Talk by Graham Fawcett
Thursday 12 June 6.30pm
Tickets: £10 or £25 with buffet supper afterwards.
‘I loved Robert Frost for his farmer’s accuracy and his wily down-to-earthness; and Chaucer too for much the same reasons.’ Seamus Heaney in his 1995 Nobel lecture.
Robert Frost is an extraordinary poet of nature and the land but he also knows ‘the door into the dark’. He started writing poetry four years after Emily Dickinson’s death. He was still going strong in 1961, reading a poem at President Kennedy’s inauguration. Frost revealed early on a compelling originality of voice which uses an apparently effortless double gift of metrical rhythms and sudden drama (as does Dickinson) to celebrate nature and country life with a memorably direct simplicity and pathos.
‘No psychology’, Frost told his Paris Review interviewer in 1960, ‘will ever tell you who needs a whip and who needs a spur to win races . . . I look at a poem as a performance. I look on the poet as a man of prowess, just like an athlete. He’s a performer. And the things you can do in a poem are very various. You speak of figures, tones of voice varying all the time. I’m always interested, you know, when I have three or four stanzas, in the way I lay the sentences in them. I’d hate to have the sentences all lie the same in the stanzas. Every poem is like that: some sort of achievement in performance.’
On his death, Kennedy hailed Frost for ‘a body of imperishable verse from which Americans will forever gain joy and understanding’. Not only Americans..
GRAHAM FAWCETT gives courses, seminars, tutorials, lectures, poetry lunches, and other one-day events on reading and writing poetry. He has been a tutor for The Poetry School since 1997, devising and teaching new courses on poetry past and present from around the world. He has written and presented radio programmes about literature and music on BBC Radio 3 for many years. His acclaimed lectures are poetry performances including reading and background and life history.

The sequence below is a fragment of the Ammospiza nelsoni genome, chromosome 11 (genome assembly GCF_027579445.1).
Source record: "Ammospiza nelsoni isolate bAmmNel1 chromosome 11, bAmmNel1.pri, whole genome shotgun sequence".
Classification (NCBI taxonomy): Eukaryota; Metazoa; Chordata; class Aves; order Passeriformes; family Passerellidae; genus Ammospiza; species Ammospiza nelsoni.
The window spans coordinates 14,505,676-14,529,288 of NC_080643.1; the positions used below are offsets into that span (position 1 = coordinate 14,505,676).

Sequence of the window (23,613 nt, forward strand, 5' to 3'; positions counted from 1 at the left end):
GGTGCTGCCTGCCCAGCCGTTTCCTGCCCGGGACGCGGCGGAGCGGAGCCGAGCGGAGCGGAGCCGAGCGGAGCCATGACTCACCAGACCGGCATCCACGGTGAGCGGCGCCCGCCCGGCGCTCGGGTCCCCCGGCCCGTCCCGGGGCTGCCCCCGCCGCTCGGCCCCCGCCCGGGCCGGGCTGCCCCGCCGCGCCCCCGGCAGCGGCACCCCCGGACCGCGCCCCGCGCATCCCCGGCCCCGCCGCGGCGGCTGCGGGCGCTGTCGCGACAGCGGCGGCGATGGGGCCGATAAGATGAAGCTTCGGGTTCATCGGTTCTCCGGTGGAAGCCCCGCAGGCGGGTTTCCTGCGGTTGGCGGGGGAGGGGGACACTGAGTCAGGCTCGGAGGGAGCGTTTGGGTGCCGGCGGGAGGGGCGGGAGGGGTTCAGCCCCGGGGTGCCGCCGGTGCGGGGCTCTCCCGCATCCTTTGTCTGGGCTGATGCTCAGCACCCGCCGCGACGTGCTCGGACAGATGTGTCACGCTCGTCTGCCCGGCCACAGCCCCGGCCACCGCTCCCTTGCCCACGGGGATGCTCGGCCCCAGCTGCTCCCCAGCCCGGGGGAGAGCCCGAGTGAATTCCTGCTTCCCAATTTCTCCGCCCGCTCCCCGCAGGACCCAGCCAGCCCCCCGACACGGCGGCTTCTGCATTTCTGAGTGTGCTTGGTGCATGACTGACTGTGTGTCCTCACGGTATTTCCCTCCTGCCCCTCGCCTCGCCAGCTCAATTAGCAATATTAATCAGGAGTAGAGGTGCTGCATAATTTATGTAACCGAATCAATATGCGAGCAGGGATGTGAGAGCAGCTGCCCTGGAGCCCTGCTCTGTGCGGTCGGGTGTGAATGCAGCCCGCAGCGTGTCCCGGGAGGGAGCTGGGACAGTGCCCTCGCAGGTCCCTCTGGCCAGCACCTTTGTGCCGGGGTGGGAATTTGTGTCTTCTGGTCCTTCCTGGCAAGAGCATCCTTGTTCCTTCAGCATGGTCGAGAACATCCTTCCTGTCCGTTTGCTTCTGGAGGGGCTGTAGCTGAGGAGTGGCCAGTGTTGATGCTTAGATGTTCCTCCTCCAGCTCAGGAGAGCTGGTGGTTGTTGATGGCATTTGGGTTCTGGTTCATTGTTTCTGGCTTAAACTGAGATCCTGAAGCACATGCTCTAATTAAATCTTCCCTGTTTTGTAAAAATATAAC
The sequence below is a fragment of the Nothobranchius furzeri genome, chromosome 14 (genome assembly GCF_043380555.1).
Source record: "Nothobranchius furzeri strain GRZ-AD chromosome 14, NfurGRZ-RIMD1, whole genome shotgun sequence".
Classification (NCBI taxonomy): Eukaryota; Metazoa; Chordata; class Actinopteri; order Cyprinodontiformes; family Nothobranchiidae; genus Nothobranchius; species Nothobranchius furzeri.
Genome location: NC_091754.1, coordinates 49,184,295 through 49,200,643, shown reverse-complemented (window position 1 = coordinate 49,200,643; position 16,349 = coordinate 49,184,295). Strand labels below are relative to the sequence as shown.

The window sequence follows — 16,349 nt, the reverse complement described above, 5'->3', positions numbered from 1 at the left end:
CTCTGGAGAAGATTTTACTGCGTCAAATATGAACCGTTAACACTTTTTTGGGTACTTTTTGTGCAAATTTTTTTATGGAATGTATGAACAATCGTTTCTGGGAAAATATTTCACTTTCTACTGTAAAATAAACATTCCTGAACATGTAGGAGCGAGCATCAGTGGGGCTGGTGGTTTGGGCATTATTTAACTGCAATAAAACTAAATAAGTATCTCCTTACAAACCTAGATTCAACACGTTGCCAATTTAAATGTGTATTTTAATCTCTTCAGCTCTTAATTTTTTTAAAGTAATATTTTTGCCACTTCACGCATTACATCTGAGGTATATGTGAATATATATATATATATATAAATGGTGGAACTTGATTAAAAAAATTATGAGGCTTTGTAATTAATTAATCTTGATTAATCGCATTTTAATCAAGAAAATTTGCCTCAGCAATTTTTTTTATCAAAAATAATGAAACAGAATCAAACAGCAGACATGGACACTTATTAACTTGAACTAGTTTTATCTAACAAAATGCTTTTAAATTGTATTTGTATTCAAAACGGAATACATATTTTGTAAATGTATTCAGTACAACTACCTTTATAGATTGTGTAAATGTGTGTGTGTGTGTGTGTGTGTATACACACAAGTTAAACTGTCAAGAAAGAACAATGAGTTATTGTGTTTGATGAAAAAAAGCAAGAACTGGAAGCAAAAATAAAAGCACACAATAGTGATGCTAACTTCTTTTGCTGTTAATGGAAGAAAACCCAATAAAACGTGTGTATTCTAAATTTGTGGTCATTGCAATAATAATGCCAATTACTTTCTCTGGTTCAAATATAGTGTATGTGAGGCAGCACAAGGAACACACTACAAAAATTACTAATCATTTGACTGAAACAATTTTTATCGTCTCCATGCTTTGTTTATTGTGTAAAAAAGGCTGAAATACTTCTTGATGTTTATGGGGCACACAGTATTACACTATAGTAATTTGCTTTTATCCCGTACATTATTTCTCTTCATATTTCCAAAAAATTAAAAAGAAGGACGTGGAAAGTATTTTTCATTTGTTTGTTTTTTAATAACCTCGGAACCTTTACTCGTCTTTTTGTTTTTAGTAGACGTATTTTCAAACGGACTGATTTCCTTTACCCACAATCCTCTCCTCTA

Graham Fawcett lectures at Sladers Yard DATES FOR THE DIARY:
Dylan Thomas Wednesday 3 September.
Graham has lectured or led workshops at:
- the Aldeburgh Festival (Britten the Illuminator – Benjamin Britten’s settings of poetry)
- the Edward the Confessor Millennial Festival, Islip 2005 (From Beowulf to Bayeux)
- the British Centre for Literary Translation
- the Centre for Translation and Comparative Cultural Studies at the University of Warwick
- the Postgraduate Interpreting and Translation Department of European Studies & Modern Languages at the University of Bath
- the School of English in the Department of Communication and Philosophy at the University of Cardiff
- the Dulwich Festival
- the Peterborough Festival
- the Benissa campus of the University of Alicante
- the Feltre campus of the University of Milan
- the Guild of Psychotherapists in London
- Middlesex University
- Westmont College, Santa Barbara (in London and Venice)
- the Contemporary Poets Tour
- the Institute of Linguists in Cambridge
- Metroland (Amersham)
- the Russell-Cotes Museum and Art Gallery (Bournemouth)
- the Kent & Sussex Poetry Society (Tunbridge Wells)
- the Children’s Bookshow
- the Guild of Pastoral Psychology (London)
- the Blackheath Poetry Society
- the National Art Fund
Phone 01308 459511 to book your tickets now!